Frequently asked questions
What counts as 'original thinking'?
You’ve looked at the marking guidelines for your course, and under the top grade banding ‘original thinking’ is listed – but what on earth is that? It can be many things: drawing new theoretical distinctions, introducing a novel argument, collecting fresh empirical evidence, or making connections by applying a theory in one discipline to another. Nobody is expecting you to redraw the boundaries of your discipline in a single university essay, but you can stick out from the crowd by actively evaluating a question and coming to a judgement about it. Use my videos and exercises to practice critically evaluating each question.
My advice is not to stress unduly about ‘demonstrating originality’ – that can seem a mountain to climb – but simply focus on developing an interesting, persuasive answer to the question at hand.
How do I pick out essential information when reading for an essay?
I hate highlighters. They encourage you to underline sections of text mindlessly without truly taking anything in. A better way to pick out essential information is to take five minutes at the end to jot down the core take-home of each article you read in propositional form – that is, as one, two, or at most three grammatical sentences. You’ll find that you get more efficient at this as you practice. Like a lawyer, you’ll be constantly scanning the document for the main arguments – even as you zone in on particular details. See my Syllogisms and Summaries video for more advice.
What is the relative weight of evidence and theory in a brilliant essay?
This question is ‘how long is a piece of string’, because there is no single best way to balance theory and evidence. A top grade essay could be highly theoretical or a deeply-informed empirical piece. If your tutor has specific guidelines, obviously you should follow them. If not, step back from the question and consider what it is asking you to do. Have confidence in your own judgement.
I am anxious and feeling out of my depth at university. How will I cope with writing essays?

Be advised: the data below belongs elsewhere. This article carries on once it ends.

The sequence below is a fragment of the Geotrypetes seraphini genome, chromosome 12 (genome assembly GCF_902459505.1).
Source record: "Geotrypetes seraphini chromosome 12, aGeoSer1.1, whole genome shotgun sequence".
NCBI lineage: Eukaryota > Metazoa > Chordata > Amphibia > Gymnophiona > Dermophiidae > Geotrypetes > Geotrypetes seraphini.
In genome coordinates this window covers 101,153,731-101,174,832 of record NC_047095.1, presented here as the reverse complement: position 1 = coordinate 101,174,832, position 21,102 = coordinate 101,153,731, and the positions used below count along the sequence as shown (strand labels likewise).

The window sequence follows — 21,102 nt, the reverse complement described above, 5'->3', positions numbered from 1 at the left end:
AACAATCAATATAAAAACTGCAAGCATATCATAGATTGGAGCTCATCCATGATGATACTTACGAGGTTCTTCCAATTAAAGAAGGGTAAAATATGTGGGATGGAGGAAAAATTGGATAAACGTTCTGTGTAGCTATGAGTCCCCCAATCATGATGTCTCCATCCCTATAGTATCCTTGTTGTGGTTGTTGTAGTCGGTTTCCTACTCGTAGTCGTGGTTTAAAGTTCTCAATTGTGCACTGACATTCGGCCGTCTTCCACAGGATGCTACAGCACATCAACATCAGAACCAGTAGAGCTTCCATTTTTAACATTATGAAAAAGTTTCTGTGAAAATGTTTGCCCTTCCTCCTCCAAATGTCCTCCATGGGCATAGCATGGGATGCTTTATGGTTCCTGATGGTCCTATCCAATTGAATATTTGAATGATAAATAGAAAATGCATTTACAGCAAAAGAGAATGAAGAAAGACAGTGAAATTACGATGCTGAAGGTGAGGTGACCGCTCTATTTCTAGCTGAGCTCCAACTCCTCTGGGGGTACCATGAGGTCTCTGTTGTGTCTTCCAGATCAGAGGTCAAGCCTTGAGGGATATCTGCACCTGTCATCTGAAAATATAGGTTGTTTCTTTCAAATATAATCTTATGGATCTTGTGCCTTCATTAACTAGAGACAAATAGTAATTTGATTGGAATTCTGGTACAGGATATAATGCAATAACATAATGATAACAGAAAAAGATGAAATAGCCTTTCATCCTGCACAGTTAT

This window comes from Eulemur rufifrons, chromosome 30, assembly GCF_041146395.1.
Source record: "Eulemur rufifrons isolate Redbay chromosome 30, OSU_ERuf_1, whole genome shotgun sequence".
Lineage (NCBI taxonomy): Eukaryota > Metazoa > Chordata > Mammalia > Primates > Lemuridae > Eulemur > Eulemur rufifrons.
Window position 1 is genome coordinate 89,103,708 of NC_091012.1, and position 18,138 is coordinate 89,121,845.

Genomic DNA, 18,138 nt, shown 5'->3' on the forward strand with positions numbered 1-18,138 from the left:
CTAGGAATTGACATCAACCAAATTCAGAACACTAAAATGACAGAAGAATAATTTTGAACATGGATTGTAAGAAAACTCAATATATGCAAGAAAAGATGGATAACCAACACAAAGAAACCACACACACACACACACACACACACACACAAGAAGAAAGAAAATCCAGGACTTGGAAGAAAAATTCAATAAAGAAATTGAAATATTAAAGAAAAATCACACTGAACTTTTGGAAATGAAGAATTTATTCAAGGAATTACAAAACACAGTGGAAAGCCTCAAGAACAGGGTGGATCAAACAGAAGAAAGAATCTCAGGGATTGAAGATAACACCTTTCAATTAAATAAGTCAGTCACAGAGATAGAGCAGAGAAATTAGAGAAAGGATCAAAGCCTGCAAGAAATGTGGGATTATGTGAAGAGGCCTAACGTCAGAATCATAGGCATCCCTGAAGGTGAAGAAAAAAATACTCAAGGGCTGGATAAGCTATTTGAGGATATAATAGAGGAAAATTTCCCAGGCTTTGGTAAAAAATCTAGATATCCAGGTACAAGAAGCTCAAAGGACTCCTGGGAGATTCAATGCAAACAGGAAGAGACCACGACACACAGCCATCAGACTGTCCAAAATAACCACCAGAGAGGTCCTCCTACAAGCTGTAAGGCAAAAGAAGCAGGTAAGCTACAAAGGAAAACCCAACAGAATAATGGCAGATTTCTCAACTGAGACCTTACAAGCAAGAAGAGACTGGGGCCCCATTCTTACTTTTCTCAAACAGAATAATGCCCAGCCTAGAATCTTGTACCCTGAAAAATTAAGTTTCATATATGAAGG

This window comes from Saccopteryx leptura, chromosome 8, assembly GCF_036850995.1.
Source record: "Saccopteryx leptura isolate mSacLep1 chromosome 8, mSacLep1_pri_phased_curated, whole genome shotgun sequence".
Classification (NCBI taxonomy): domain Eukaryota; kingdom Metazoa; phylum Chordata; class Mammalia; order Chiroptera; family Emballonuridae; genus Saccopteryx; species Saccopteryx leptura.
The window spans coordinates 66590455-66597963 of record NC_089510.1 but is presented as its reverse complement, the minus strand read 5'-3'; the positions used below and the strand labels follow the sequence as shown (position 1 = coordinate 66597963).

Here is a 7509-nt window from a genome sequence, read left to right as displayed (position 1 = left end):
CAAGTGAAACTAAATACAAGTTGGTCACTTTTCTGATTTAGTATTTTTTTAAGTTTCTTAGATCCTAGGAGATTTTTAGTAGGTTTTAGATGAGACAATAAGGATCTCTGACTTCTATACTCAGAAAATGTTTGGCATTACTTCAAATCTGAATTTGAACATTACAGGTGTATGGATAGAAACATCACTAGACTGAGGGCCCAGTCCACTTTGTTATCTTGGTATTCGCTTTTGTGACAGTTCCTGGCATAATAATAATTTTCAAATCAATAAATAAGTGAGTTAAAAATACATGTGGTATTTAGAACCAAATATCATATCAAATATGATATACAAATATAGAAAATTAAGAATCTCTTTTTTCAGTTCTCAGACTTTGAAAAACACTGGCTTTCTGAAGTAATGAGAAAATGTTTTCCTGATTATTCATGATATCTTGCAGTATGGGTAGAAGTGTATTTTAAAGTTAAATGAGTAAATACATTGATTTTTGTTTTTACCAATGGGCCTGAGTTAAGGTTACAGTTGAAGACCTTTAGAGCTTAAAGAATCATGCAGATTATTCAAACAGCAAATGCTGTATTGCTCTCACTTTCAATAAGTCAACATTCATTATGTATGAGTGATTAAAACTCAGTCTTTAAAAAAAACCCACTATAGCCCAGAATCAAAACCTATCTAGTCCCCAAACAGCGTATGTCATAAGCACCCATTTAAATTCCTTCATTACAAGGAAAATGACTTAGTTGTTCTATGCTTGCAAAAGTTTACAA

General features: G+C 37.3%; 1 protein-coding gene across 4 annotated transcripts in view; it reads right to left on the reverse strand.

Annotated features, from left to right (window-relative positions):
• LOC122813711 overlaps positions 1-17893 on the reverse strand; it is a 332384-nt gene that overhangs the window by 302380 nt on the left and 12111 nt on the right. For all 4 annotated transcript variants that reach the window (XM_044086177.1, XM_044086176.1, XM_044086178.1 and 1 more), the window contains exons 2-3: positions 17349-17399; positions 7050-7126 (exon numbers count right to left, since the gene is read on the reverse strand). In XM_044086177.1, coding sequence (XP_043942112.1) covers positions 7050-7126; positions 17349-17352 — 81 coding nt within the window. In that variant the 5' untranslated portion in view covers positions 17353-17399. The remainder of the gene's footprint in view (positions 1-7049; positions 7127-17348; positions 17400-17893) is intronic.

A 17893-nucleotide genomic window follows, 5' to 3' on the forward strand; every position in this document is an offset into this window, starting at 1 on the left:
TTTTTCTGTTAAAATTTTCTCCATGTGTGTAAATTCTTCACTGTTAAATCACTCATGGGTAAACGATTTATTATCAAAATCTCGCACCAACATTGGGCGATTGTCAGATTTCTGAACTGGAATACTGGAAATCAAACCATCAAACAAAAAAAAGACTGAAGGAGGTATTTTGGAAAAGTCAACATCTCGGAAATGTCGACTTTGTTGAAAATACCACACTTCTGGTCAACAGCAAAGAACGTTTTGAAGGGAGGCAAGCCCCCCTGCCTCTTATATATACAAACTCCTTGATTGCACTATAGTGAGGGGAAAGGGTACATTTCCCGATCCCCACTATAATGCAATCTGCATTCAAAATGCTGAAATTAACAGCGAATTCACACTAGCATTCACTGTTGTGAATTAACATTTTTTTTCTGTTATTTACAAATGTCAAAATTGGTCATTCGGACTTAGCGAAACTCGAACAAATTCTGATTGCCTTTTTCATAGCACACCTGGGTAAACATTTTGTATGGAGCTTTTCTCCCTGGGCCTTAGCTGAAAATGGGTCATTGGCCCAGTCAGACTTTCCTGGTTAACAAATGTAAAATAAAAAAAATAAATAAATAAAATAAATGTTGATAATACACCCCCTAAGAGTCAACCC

It’s perfectly normal to feel a bit anxious. You’re not alone. I promise you – we’ve all been there! I didn’t arrive at university already able to write brilliant essays (in fact, I think I only really cracked it towards the end of my undergraduate degree), and nobody is expecting you to write perfectly immediately either. It takes plenty of trial and error to get better, and that’s okay. Everybody is learning.
One of the things that can happen when you’re anxious is that you fall back on formulaic approaches from school (see my Losing the Training Wheels video for examples). But if you can loosen up a bit and actively evaluate each question, you’ll have a much more rewarding essay writing experience – and you may start to feel more confident in your own abilities.
How do I choose my own essay title?
It can be hard to know where to start when you're asked to create an essay title from scratch. Take advice from people in your discipline. Many tutors will allow you to modify existing course questions, or you could take a provocative quotation from the scholarly literature as your starting point (add ‘Discuss’ afterwards). Make sure your question allows you to use higher-order skills of evaluation and analysis, so don’t create purely descriptive questions. For inspiration, read a clutch of journal articles in your field, drawing out the research question each one tackles. What sorts of questions do scholars consider?
How many authors should I cite?
There is no hard and fast rule about how many authors to cite. One of the characteristics of a brilliant essay is that it is deeply informed by – and in conversation with – a range of scholarly literature, but since you have limited space you’ll need to make an intelligent choice about what to cite. It’s not just about name-checking. Think what each citation does for your argument: are you agreeing or disagreeing with these scholars? Do they introduce a theoretical distinction or empirical finding that helps you build your argument? Do they propose a counter-argument that you need to address? See my Using Evidence and Literature video for more advice.
Are examples better if they’re provided in the literature?
In short, no. There are no additional brownie points to be gained from using examples the literature cites. Of course, there may be good reasons why a particular example is frequently deployed in the literature – and those reasons may persuade you to cite that example too – but beware of mindlessly sprinkling your essay with examples plucked from the secondary literature simply because they feature in that literature. Better to make your own judgement about which examples are most appropriate for your purposes.
Who are you?
I am a Senior Lecturer in Politics at Royal Holloway, University of London, where I research and teach American politics. I took my MA, MPhil, and DPhil degrees at the University of Oxford, and taught undergraduate students there for five years. See my About Me page for more information.